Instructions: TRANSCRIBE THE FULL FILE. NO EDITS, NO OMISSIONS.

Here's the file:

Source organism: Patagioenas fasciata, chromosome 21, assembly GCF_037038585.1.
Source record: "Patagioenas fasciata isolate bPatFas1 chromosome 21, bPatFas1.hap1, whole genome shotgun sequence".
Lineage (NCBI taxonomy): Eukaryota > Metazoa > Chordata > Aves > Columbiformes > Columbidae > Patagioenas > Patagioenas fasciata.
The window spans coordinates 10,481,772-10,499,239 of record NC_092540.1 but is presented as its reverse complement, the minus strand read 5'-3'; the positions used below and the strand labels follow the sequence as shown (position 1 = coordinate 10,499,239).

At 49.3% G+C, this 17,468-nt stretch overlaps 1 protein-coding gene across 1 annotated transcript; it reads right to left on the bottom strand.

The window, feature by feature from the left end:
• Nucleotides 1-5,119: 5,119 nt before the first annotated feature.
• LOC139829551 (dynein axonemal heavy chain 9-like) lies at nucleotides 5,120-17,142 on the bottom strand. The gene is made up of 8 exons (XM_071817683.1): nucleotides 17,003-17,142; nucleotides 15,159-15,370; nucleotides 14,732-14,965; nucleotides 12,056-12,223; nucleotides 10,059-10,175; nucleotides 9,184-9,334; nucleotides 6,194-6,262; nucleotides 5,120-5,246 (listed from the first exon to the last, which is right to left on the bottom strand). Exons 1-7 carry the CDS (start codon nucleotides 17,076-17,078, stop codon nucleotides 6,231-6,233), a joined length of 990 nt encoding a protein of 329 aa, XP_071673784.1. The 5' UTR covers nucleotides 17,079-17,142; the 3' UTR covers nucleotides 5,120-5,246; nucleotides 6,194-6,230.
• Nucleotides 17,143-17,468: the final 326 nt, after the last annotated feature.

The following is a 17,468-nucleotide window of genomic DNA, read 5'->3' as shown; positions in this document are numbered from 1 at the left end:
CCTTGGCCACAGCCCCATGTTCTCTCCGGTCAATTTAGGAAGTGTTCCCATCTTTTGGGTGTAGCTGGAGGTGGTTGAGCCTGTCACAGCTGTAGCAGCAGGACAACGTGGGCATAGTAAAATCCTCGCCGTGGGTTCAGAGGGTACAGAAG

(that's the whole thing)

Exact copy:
Source organism: Patagioenas fasciata, chromosome 21, assembly GCF_037038585.1.
Source record: "Patagioenas fasciata isolate bPatFas1 chromosome 21, bPatFas1.hap1, whole genome shotgun sequence".
Lineage (NCBI taxonomy): Eukaryota > Metazoa > Chordata > Aves > Columbiformes > Columbidae > Patagioenas > Patagioenas fasciata.
The window spans coordinates 10,481,772-10,499,239 of record NC_092540.1 but is presented as its reverse complement, the minus strand read 5'-3'; the positions used below and the strand labels follow the sequence as shown (position 1 = coordinate 10,499,239).

At 49.3% G+C, this 17,468-nt stretch overlaps 1 protein-coding gene across 1 annotated transcript; it reads right to left on the bottom strand.

The window, feature by feature from the left end:
• Nucleotides 1-5,119: 5,119 nt before the first annotated feature.
• LOC139829551 (dynein axonemal heavy chain 9-like) lies at nucleotides 5,120-17,142 on the bottom strand. The gene is made up of 8 exons (XM_071817683.1): nucleotides 17,003-17,142; nucleotides 15,159-15,370; nucleotides 14,732-14,965; nucleotides 12,056-12,223; nucleotides 10,059-10,175; nucleotides 9,184-9,334; nucleotides 6,194-6,262; nucleotides 5,120-5,246 (listed from the first exon to the last, which is right to left on the bottom strand). Exons 1-7 carry the CDS (start codon nucleotides 17,076-17,078, stop codon nucleotides 6,231-6,233), a joined length of 990 nt encoding a protein of 329 aa, XP_071673784.1. The 5' UTR covers nucleotides 17,079-17,142; the 3' UTR covers nucleotides 5,120-5,246; nucleotides 6,194-6,230.
• Nucleotides 17,143-17,468: the final 326 nt, after the last annotated feature.

The following is a 17,468-nucleotide window of genomic DNA, read 5'->3' as shown; positions in this document are numbered from 1 at the left end:
CCTTGGCCACAGCCCCATGTTCTCTCCGGTCAATTTAGGAAGTGTTCCCATCTTTTGGGTGTAGCTGGAGGTGGTTGAGCCTGTCACAGCTGTAGCAGCAGGACAACGTGGGCATAGTAAAATCCTCGCCGTGGGTTCAGAGGGTACAGAAG